On October 9, 2017, Everest mailed Yang a bill for the second premium installment payment that contained a notice of cancellation for nonpayment of the premium. The document informed Yang that he must pay the premium by October 26, 2017. It stated that the failure to pay that amount by the due date “will result in the cancellation of your policy with the indicated Cancellation Effective Date,” October 27, 2017. (Emphasis omitted.) Thus, the document provided that if the premium payment was not received by October 26, the policy would be canceled effective the next day. It also stated that the cancellation notice did not apply if the bill was paid by the due date.

On October 30, 2017, Everest, having not received the premium payment, sent Yang an offer to reinstate the policy. It informed Yang that his insurance was canceled as of October 27, 2017, because it did not receive the premium payment by the due date. The letter informed Yang that he could reinstate the “policy with a lapse in coverage” if it received payment by November 26, 2017.

Yang sent a payment for the premium on November 17, 2017, and Everest reinstated the policy, effective on that date. The notice of reinstatement informed Yang that there was a lapse in coverage from October 27, 2017, to November 17, 2017.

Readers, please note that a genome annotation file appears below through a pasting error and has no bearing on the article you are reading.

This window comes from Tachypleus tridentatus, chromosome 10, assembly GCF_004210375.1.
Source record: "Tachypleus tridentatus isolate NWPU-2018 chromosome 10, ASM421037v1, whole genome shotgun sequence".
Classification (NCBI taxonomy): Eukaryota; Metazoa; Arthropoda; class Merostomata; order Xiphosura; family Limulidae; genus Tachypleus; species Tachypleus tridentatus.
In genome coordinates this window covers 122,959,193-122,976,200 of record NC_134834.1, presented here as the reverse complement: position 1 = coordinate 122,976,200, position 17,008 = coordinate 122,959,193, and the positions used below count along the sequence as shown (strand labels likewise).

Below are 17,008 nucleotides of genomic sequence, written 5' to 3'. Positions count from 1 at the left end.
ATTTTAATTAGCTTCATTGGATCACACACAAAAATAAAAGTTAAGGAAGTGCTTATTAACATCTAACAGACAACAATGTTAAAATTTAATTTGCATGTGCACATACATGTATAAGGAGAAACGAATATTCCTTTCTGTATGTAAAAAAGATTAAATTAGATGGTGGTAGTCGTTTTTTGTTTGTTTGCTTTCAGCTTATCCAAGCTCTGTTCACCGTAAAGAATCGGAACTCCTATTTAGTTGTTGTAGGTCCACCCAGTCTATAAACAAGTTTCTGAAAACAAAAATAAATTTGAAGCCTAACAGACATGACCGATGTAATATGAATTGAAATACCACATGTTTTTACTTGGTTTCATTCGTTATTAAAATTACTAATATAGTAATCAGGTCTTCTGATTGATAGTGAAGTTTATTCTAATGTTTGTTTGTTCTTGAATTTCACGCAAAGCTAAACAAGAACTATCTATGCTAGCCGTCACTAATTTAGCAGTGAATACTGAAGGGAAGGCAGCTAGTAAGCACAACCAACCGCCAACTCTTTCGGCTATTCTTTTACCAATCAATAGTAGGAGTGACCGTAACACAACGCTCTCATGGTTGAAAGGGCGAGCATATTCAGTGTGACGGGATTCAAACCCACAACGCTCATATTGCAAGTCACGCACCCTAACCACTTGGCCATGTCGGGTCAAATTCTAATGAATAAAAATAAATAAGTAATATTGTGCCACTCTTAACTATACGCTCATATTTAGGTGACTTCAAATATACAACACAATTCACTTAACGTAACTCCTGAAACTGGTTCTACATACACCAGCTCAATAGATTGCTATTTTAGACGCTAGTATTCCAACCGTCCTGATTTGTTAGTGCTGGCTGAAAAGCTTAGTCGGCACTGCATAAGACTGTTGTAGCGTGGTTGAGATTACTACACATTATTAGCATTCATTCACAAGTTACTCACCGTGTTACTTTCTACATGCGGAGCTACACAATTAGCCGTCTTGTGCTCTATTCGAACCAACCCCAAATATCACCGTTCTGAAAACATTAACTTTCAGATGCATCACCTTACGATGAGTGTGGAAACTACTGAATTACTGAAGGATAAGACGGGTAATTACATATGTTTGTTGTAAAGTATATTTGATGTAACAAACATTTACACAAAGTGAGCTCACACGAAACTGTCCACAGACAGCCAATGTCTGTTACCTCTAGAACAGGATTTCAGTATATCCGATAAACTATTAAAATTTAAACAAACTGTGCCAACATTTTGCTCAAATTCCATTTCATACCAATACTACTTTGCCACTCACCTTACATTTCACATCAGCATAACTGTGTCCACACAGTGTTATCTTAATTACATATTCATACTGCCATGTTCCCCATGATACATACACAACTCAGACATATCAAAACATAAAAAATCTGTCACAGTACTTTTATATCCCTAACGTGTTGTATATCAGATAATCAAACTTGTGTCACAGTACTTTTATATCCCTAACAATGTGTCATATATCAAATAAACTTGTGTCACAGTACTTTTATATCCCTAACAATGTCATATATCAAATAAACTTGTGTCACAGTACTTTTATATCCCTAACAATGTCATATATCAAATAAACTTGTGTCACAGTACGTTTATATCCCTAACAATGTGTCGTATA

The accident in which plaintiffs were injured occurred on November 15, 2017, two days before Yang made the premium payment.1 Plaintiffs filed this action to recover benefits, and Everest moved for summary disposition. It argued that plaintiffs are not entitled to benefits under the policy because the policy was canceled before the accident occurred. Everest asserted that the policy's cancellation provision was not inconsistent with MCL 500.3020. It argued that the policy provided that it could cancel the policy upon 10 days' notice for nonpayment of the premium and asserted that it had complied with this by sending the notice of cancellation for nonpayment of the premium even before the nonpayment occurred.

Defendant Motorist Mutual Insurance Company (Motorist) insured the driver of the vehicle that struck plaintiffs. It filed an answer to the motion for summary disposition challenging the notice of cancellation sent by Everest. Motorist moved for summary disposition under MCR 2.116(I)(2), arguing that the 10-day notice of cancellation cannot be triggered before the due date for payment of a premium passes without such payment. Motorist contended that Everest was required to wait until Yang defaulted on his premium payment before mailing the 10-day notice of cancellation and that because Everest failed to wait, the policy was not effectively canceled.